Welcome to Day 13 of the totally unofficial EWF Book Club.
Hmm, should I talk politics? Should I comment on the change of Prime Minister overnight? Hmm…
I’ll think about it… while you click the ‘continue reading’ link…
Today we discuss Melissa Fagan’s Writing for Work and Writing for Play.
Hooray for Copywriters!
Sorry, just had to get that out of my system. You see Mel’s a copywriter [rule 1: shorten name of person or business early in an ad, makes them sound ‘familiar’] and so am I. [rule 2: talk about yourself or the client last in the sentence.] So it’s great to read from someone on ‘my team’. Even if radio copy and web/print copy do have significant differences.
It was great to read Melissa’s ‘writing journey’ story, full of real details.
“In amongst the drinking binges and $1 Whoppers I pondered that big question…”
And fascinating to read of her changing attitude to copywriting, after ‘the great novel’ didn’t quite happen. I really enjoyed reading of the importance of stories in copywriting (If I could click “+1” in my book Melissa, I would be wearing out the button) and her pretty successful attempt at explaining the real nuts n bolts of what we do.
Despite battling jetlag (she’s just arrived in Barcelona) Melissa was kind enough to contribute her thoughts behind her essay:
It was supposed to be a practical guide to copywriting, answering questions like: What is copywriting? What skills and talents do you need? How do you become a copywriter? How does copywriting inhibit and enhance your creative writing?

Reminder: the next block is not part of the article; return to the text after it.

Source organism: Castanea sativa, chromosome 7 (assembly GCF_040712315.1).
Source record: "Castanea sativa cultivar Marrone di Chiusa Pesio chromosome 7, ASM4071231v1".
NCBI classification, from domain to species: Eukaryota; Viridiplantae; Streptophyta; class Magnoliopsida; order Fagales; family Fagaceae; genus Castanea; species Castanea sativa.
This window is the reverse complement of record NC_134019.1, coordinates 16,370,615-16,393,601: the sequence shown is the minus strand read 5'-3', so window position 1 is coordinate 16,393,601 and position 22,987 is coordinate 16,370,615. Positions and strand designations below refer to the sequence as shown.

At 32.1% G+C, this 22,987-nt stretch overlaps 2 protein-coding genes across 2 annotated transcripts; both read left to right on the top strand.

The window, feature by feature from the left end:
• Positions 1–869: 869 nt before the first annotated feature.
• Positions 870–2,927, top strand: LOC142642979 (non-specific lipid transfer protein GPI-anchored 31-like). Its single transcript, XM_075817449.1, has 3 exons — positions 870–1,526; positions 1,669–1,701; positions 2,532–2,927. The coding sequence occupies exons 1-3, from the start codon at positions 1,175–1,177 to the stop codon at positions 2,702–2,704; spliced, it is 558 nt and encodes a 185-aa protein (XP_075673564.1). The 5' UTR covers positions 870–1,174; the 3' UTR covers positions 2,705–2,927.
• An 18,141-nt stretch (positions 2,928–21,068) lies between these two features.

But then I started writing, and as so often happens, I ended up somewhere else entirely, pondering the kinds of questions that can only really be answered – if they can be answered at all – through narrative: What kind of writer did I want to be? What kind of writer am I? How could I write an article about how to become a copywriter when I never set out to become one?
Though narrative, too, has its limitations: it is by nature somewhat static, anchored as it is in a particular time and place. Just as my conclusion of my piece for the Emerging Writer – that of my two writing lives being in a state of equilibrium – reflects how I felt when I wrote it. When The Emerging Writer went to print, I was swamped with copywriting work and the idea of there being a ‘writing for work = time to write for play’ equation seemed ridiculous. Life, unlike a piece of writing, is not static. Everything is always in flux. But then I’m jetlagged as I write this, having just arrived in Europe from Australia at solstice, so any conclusion I might come to will probably be a reflection of my neither-here-nor-there state of mind.
What did you get out of Writing for Work and Writing for Play?
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